in two ways. First, the ordinance allows a private property owner to place a conservation easement on a particular tree on one’s particular property is that tree is of significance. Determination of what is a significant tree will be determined by a Tree Advisory Commission. Also, the ordinance will require a private property owner that is adjacent to a public right of way to not only care and maintain the public right of way tree, which is the current law, but to also replace that tree if it were to die. The ordinance was introduced for first reading on Thursday December 8th. In December, GLAR representatives met with the sponsor of the ordinance and went through several issues and concerns. It looks like Councilman Hollander is willing to make some changes to make the ordinance better. GLAR received the revised version of the ordinance couple of weeks back. Councilman Hollander introduced the Ordinance at the Public Works Committee meeting on Tuesday May 16th at 3 pm at Metro Hall. GLAR was present. Councilman Hollander made many of the suggested changes to the ordinance as suggested by GLAR and GLAR is neutral on the ordinance. Currently, the Committee has tabled this issue. The next meeting of the Public Works Committee for discussion on this is September 5th at 3 p.m. at Metro Council.

2. In the Fall of 2016, the Louisville Metropolitan Sewer District brought together a work group to recommend changes to the Floodplain Ordinance in Louisville Metro. GLAR was invited to be on this workgroup since REALTORS are very engaged on issues related to the floodplain and buildings in the floodplain. Over the past year this workgroup met and reached consensus on many changes to the Floodplain Ordinance in order to maintain the large discount Louisville residents receive on their floodplain insurance rates. The changes proposed will allow for the discount to continue and to save the floodplain residents who carry floodplain insurance millions of dollars every year. This past Thursday night under the leadership of Councilwoman Angela Leet, GLAR supported the changes and all of the recommended changes were passed unanimously by the full Metro Council. Huge win for GLAR, its members and their clients.

3. The Jefferson County Public School Board of Education voted unanimously last week o lower property tax rates for fiscal year 2017-18. This reduction will still bring additional revenue to the district while not making much of a difference on tax bill. The real property tax rate will decrease from 70.8 cents per $100 of assessed value to 70.4 cents per $100. The personal property tax rate will also decrease from 71 cents per $100 to 70.4 cents per $100. Even with this lowering of the tax rate, the District expects $19 million more in revenue than last year due to a recent increase in assessments. The county's total real estate assessment increased nearly $4 billion from 2016 to 2017, according to the Jefferson County Property Valuation Administrator's office.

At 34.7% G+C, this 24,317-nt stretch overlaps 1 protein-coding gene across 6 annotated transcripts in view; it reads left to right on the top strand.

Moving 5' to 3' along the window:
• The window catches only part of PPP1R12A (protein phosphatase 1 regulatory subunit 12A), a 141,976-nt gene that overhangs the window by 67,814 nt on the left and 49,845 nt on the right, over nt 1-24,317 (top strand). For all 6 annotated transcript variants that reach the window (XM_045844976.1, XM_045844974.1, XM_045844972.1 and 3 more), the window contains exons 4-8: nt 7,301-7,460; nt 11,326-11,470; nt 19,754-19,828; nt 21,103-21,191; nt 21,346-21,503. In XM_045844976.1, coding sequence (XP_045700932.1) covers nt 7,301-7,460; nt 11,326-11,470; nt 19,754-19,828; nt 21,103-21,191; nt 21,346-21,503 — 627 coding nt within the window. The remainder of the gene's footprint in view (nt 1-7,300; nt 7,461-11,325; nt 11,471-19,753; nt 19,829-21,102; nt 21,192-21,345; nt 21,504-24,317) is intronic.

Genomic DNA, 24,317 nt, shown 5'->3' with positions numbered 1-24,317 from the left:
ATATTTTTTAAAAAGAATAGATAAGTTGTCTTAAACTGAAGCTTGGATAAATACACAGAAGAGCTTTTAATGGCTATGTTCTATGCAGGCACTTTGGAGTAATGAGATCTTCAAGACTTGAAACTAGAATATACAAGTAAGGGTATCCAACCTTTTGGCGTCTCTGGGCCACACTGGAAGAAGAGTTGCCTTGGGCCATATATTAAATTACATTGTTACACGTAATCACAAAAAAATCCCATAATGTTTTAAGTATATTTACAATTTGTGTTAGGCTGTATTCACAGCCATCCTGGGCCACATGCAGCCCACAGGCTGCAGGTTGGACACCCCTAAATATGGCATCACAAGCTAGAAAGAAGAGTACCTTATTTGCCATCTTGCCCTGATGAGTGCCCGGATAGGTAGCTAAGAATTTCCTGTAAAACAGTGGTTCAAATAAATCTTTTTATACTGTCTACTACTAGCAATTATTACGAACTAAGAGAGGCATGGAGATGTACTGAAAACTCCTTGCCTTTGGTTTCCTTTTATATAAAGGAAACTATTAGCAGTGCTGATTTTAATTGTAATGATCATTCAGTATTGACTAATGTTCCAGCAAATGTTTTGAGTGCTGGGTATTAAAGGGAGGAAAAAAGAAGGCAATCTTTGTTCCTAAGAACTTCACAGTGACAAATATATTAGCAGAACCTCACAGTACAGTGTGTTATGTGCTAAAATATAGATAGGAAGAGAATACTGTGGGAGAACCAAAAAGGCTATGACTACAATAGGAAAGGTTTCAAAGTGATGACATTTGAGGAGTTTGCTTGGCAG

July 31, 2017

  1. The Louisville Metro Sanitation District (MSD) has proposed a rate increase for sewer and storm water rates across the board of up to 20% for the upcoming fiscal year. Currently, the rate increase is in front of the Louisville Metro Council for approval since they have to approve any rate increase of over 7%. The Budget Committee of the Metro Council met to vote on the ordinance that will allow MSD to raise rates of up to 10% per year for up to 4 years without Metro Council approval. After 4 years, the Metro Council will again have to approve any rate over 7%. MSDs plan will be to raise rates up to 10% every year over the next four years in order to help pay for the many maintenance issues that need to be addressed. GLAR has supported MSD’s need to raise rates and has shared that with all of the Metro Council. The full Metro Council did not take up the issue on July 27th so the MSD Board on July 28th approved a lower rate increase of 6.9% for the next fiscal year. Louisville Metro will revisit the issue in 2018.

  1. Louisville Metro Councilman Bill Hollander introduced a tree canopy ordinance on Monday December 5th. The focus of the ordinance is on public property and public right of way trees. The ordinance sets the requirements for the trimming and taking down of these trees. Also, the ordinance does affect private property in two ways. First, the ordinance allows a private property owner to place a conservation easement on a particular tree on one’s particular property is that tree is of significance. Determination of what is a significant tree will be determined by a Tree Advisory Commission. Also, the ordinance will require a private property owner that is adjacent to a public right of way to not only care and maintain the public right of way tree, which is the current law, but to also replace that tree if it were to die. The ordinance was introduced for first reading on Thursday December 8th. In December, GLAR representatives met with the sponsor of the ordinance and went through several issues and concerns. It looks like Councilman Hollander is willing to make some changes to make the ordinance better. GLAR received the revised version of the ordinance couple of weeks back. Councilman Hollander introduced the Ordinance at the Public Works Committee meeting on Tuesday May 16th at 3 pm at Metro Hall. GLAR was present. Councilman Hollander made many of the suggested changes to the ordinance as suggested by GLAR and GLAR is neutral on the ordinance. Currently, the Committee asked that there be a public hearing on this issue. This public hearing was on July 25th at 2PM at Metro Council.